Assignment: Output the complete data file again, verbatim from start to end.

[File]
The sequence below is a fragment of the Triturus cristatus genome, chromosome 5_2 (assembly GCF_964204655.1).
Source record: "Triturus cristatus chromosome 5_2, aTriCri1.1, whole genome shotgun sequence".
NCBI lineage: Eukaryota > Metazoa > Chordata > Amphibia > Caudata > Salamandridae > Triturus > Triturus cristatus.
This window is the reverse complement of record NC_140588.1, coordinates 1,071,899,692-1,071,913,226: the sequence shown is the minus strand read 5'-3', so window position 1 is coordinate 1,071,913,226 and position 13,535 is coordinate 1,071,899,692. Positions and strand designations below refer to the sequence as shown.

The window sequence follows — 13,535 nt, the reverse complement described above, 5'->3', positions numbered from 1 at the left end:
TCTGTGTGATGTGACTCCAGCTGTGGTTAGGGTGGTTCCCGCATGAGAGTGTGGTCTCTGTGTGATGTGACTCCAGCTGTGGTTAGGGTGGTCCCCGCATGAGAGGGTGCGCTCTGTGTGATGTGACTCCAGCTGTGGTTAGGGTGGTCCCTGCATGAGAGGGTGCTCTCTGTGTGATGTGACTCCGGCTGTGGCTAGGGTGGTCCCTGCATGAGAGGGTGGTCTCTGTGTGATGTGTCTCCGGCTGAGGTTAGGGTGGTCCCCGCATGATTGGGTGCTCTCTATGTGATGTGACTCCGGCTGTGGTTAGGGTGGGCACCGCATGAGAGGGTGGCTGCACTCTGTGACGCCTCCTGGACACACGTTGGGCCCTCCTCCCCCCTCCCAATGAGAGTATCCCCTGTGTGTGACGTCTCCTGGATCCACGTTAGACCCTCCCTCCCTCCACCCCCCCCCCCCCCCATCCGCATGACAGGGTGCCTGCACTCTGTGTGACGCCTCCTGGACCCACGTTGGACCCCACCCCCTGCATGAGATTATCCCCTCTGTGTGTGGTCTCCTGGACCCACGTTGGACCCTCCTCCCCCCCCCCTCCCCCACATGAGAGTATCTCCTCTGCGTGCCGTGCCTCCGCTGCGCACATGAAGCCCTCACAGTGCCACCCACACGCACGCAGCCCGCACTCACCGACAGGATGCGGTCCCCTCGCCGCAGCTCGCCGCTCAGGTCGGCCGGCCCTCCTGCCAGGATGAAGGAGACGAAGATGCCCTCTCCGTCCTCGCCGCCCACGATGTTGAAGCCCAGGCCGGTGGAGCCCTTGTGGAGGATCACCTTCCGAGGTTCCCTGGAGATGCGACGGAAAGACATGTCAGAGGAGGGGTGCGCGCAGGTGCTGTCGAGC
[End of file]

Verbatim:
The sequence below is a fragment of the Triturus cristatus genome, chromosome 5_2 (assembly GCF_964204655.1).
Source record: "Triturus cristatus chromosome 5_2, aTriCri1.1, whole genome shotgun sequence".
NCBI lineage: Eukaryota > Metazoa > Chordata > Amphibia > Caudata > Salamandridae > Triturus > Triturus cristatus.
This window is the reverse complement of record NC_140588.1, coordinates 1,071,899,692-1,071,913,226: the sequence shown is the minus strand read 5'-3', so window position 1 is coordinate 1,071,913,226 and position 13,535 is coordinate 1,071,899,692. Positions and strand designations below refer to the sequence as shown.

The window sequence follows — 13,535 nt, the reverse complement described above, 5'->3', positions numbered from 1 at the left end:
TCTGTGTGATGTGACTCCAGCTGTGGTTAGGGTGGTTCCCGCATGAGAGTGTGGTCTCTGTGTGATGTGACTCCAGCTGTGGTTAGGGTGGTCCCCGCATGAGAGGGTGCGCTCTGTGTGATGTGACTCCAGCTGTGGTTAGGGTGGTCCCTGCATGAGAGGGTGCTCTCTGTGTGATGTGACTCCGGCTGTGGCTAGGGTGGTCCCTGCATGAGAGGGTGGTCTCTGTGTGATGTGTCTCCGGCTGAGGTTAGGGTGGTCCCCGCATGATTGGGTGCTCTCTATGTGATGTGACTCCGGCTGTGGTTAGGGTGGGCACCGCATGAGAGGGTGGCTGCACTCTGTGACGCCTCCTGGACACACGTTGGGCCCTCCTCCCCCCTCCCAATGAGAGTATCCCCTGTGTGTGACGTCTCCTGGATCCACGTTAGACCCTCCCTCCCTCCACCCCCCCCCCCCCCCATCCGCATGACAGGGTGCCTGCACTCTGTGTGACGCCTCCTGGACCCACGTTGGACCCCACCCCCTGCATGAGATTATCCCCTCTGTGTGTGGTCTCCTGGACCCACGTTGGACCCTCCTCCCCCCCCCCTCCCCCACATGAGAGTATCTCCTCTGCGTGCCGTGCCTCCGCTGCGCACATGAAGCCCTCACAGTGCCACCCACACGCACGCAGCCCGCACTCACCGACAGGATGCGGTCCCCTCGCCGCAGCTCGCCGCTCAGGTCGGCCGGCCCTCCTGCCAGGATGAAGGAGACGAAGATGCCCTCTCCGTCCTCGCCGCCCACGATGTTGAAGCCCAGGCCGGTGGAGCCCTTGTGGAGGATCACCTTCCGAGGTTCCCTGGAGATGCGACGGAAAGACATGTCAGAGGAGGGGTGCGCGCAGGTGCTGTCGAGC